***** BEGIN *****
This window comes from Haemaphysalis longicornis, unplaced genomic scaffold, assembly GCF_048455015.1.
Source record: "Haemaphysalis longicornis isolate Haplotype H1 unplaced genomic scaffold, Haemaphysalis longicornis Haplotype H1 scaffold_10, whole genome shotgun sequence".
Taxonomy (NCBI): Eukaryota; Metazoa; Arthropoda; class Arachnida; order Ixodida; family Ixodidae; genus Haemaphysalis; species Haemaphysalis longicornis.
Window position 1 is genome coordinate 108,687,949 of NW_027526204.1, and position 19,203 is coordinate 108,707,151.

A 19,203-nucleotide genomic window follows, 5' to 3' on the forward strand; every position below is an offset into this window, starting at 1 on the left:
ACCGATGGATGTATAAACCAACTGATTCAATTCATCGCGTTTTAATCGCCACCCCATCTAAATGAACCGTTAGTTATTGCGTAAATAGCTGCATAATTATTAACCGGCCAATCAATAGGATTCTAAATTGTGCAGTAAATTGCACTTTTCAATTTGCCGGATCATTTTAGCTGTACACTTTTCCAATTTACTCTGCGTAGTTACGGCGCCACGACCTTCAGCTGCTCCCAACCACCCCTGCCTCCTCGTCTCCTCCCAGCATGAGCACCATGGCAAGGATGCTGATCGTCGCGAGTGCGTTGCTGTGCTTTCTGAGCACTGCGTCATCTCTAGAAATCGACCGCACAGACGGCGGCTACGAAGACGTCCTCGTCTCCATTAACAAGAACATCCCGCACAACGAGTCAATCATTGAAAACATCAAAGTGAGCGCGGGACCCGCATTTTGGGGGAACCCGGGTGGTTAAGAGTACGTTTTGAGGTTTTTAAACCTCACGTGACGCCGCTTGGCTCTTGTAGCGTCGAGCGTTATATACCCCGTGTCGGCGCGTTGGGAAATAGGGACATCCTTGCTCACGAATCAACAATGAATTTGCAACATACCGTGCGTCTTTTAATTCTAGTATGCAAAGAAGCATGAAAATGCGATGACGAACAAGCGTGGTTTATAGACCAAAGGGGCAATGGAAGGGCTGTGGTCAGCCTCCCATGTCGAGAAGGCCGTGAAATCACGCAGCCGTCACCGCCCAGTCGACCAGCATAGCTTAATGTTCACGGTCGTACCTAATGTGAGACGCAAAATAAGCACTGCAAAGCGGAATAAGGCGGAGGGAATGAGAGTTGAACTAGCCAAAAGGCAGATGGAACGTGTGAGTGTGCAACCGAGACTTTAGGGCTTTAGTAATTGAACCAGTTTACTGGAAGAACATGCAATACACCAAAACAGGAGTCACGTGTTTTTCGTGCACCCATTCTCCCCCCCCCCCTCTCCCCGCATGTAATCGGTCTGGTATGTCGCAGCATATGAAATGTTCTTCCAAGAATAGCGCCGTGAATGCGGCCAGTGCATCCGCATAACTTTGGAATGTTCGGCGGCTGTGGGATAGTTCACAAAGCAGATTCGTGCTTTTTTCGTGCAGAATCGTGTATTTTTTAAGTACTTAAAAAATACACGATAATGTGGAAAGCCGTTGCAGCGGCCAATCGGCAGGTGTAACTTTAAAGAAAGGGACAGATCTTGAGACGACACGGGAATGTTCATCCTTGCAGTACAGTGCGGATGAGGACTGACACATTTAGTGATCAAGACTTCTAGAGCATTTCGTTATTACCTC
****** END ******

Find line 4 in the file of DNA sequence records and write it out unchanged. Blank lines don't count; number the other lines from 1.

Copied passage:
Window position 1 is genome coordinate 108,687,949 of NW_027526204.1, and position 19,203 is coordinate 108,707,151.